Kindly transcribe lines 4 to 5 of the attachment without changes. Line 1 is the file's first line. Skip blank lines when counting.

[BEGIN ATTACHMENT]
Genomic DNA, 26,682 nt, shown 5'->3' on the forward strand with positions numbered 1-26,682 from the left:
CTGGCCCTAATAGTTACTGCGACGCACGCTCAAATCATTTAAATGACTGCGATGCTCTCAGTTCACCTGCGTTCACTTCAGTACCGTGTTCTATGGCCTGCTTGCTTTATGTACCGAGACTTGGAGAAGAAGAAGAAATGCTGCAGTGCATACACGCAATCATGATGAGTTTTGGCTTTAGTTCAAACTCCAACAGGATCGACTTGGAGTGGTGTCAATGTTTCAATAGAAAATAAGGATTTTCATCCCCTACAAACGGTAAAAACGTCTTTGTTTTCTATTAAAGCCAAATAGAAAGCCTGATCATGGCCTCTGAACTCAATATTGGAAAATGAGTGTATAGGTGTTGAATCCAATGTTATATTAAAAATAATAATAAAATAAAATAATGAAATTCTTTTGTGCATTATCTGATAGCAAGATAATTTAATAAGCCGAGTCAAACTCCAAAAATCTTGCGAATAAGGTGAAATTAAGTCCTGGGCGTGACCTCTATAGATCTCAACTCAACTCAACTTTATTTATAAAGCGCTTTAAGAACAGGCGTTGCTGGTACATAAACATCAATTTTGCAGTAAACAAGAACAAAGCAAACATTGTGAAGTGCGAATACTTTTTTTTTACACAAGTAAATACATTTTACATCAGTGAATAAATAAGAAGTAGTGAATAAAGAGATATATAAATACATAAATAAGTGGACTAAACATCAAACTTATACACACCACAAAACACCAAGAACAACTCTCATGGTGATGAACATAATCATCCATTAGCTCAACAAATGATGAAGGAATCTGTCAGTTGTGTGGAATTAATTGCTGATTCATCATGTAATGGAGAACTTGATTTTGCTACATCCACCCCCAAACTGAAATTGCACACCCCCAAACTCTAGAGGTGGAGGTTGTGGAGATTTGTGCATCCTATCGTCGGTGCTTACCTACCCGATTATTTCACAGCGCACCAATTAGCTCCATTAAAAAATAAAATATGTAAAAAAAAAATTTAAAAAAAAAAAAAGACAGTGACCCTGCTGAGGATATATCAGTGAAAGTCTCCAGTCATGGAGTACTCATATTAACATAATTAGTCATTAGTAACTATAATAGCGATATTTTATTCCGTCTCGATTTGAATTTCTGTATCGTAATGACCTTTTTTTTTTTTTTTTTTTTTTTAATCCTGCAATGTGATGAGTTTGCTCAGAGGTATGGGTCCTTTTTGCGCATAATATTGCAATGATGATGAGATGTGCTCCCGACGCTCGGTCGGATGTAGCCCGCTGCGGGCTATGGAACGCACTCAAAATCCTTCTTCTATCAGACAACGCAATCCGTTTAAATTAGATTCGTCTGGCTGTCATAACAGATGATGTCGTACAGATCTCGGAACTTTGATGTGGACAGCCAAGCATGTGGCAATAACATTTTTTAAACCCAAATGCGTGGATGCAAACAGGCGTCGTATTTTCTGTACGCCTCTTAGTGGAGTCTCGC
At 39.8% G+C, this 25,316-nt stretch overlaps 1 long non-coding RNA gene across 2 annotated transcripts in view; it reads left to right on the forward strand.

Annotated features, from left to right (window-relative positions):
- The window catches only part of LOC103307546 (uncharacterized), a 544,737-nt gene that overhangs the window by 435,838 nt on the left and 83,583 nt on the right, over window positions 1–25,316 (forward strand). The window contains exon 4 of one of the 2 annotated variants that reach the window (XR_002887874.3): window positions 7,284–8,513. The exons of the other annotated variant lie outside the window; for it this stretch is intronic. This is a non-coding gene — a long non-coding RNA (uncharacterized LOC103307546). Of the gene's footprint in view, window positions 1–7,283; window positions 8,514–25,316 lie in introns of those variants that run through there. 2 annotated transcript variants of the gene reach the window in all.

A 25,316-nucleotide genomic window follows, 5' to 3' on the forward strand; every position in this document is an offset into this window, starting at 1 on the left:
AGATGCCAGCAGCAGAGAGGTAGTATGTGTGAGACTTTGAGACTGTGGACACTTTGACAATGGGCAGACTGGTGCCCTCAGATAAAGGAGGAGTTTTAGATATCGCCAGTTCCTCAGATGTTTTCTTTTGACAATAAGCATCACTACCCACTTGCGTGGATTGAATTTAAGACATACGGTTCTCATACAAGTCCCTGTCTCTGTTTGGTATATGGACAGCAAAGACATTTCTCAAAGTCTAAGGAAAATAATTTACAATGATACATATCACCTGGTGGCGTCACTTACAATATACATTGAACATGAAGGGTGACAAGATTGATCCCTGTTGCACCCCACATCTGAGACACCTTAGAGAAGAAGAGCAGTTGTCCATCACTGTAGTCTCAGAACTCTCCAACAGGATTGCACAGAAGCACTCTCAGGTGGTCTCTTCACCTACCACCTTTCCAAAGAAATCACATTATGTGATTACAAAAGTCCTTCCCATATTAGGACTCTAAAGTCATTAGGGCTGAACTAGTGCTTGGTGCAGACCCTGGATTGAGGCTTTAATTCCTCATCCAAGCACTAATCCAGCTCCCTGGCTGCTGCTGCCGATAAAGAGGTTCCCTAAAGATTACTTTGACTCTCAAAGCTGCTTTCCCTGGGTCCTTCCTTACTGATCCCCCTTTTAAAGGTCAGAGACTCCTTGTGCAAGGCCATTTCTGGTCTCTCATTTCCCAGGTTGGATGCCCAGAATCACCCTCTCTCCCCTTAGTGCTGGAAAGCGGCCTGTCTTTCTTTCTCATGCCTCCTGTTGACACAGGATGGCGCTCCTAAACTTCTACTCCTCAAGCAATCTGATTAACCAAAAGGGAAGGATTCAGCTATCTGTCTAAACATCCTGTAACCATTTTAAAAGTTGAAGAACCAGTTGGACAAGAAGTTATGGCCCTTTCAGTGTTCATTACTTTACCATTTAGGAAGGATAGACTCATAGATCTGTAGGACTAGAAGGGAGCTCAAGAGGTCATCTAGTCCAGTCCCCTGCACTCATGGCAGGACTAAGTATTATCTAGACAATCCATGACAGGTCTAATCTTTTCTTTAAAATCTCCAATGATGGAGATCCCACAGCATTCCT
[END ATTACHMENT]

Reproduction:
Annotated features, from left to right (window-relative positions):
- The window catches only part of LOC103307546 (uncharacterized), a 544,737-nt gene that overhangs the window by 435,838 nt on the left and 83,583 nt on the right, over window positions 1–25,316 (forward strand). The window contains exon 4 of one of the 2 annotated variants that reach the window (XR_002887874.3): window positions 7,284–8,513. The exons of the other annotated variant lie outside the window; for it this stretch is intronic. This is a non-coding gene — a long non-coding RNA (uncharacterized LOC103307546). Of the gene's footprint in view, window positions 1–7,283; window positions 8,514–25,316 lie in introns of those variants that run through there. 2 annotated transcript variants of the gene reach the window in all.